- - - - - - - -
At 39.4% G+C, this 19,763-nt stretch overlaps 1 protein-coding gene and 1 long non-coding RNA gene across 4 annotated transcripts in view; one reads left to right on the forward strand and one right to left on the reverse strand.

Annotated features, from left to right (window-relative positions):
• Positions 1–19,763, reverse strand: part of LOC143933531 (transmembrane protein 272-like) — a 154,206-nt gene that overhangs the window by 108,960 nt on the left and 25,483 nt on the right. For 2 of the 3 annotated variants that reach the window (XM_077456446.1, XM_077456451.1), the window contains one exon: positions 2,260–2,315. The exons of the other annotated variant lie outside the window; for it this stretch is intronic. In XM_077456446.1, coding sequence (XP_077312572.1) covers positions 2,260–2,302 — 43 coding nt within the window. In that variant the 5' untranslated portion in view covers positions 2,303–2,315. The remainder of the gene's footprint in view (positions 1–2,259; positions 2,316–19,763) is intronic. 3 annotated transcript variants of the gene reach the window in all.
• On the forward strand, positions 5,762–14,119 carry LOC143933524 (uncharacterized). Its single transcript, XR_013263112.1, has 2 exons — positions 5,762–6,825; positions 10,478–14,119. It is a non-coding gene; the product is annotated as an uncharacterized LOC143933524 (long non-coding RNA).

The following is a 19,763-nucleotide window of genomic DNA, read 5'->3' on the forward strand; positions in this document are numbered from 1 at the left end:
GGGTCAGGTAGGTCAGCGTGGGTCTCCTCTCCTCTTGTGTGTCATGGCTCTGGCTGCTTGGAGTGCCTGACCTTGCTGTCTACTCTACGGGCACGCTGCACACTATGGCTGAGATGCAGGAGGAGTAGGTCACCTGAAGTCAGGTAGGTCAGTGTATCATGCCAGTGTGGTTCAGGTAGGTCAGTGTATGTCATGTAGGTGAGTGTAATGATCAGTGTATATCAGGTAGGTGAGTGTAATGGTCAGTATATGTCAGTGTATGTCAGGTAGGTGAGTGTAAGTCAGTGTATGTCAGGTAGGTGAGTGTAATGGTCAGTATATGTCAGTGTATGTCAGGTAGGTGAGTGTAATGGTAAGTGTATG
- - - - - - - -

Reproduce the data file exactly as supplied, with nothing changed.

At 39.4% G+C, this 19,763-nt stretch overlaps 1 protein-coding gene and 1 long non-coding RNA gene across 4 annotated transcripts in view; one reads left to right on the forward strand and one right to left on the reverse strand.

Annotated features, from left to right (window-relative positions):
• Positions 1–19,763, reverse strand: part of LOC143933531 (transmembrane protein 272-like) — a 154,206-nt gene that overhangs the window by 108,960 nt on the left and 25,483 nt on the right. For 2 of the 3 annotated variants that reach the window (XM_077456446.1, XM_077456451.1), the window contains one exon: positions 2,260–2,315. The exons of the other annotated variant lie outside the window; for it this stretch is intronic. In XM_077456446.1, coding sequence (XP_077312572.1) covers positions 2,260–2,302 — 43 coding nt within the window. In that variant the 5' untranslated portion in view covers positions 2,303–2,315. The remainder of the gene's footprint in view (positions 1–2,259; positions 2,316–19,763) is intronic. 3 annotated transcript variants of the gene reach the window in all.
• On the forward strand, positions 5,762–14,119 carry LOC143933524 (uncharacterized). Its single transcript, XR_013263112.1, has 2 exons — positions 5,762–6,825; positions 10,478–14,119. It is a non-coding gene; the product is annotated as an uncharacterized LOC143933524 (long non-coding RNA).

The following is a 19,763-nucleotide window of genomic DNA, read 5'->3' on the forward strand; positions in this document are numbered from 1 at the left end:
GGGTCAGGTAGGTCAGCGTGGGTCTCCTCTCCTCTTGTGTGTCATGGCTCTGGCTGCTTGGAGTGCCTGACCTTGCTGTCTACTCTACGGGCACGCTGCACACTATGGCTGAGATGCAGGAGGAGTAGGTCACCTGAAGTCAGGTAGGTCAGTGTATCATGCCAGTGTGGTTCAGGTAGGTCAGTGTATGTCATGTAGGTGAGTGTAATGATCAGTGTATATCAGGTAGGTGAGTGTAATGGTCAGTATATGTCAGTGTATGTCAGGTAGGTGAGTGTAAGTCAGTGTATGTCAGGTAGGTGAGTGTAATGGTCAGTATATGTCAGTGTATGTCAGGTAGGTGAGTGTAATGGTAAGTGTATG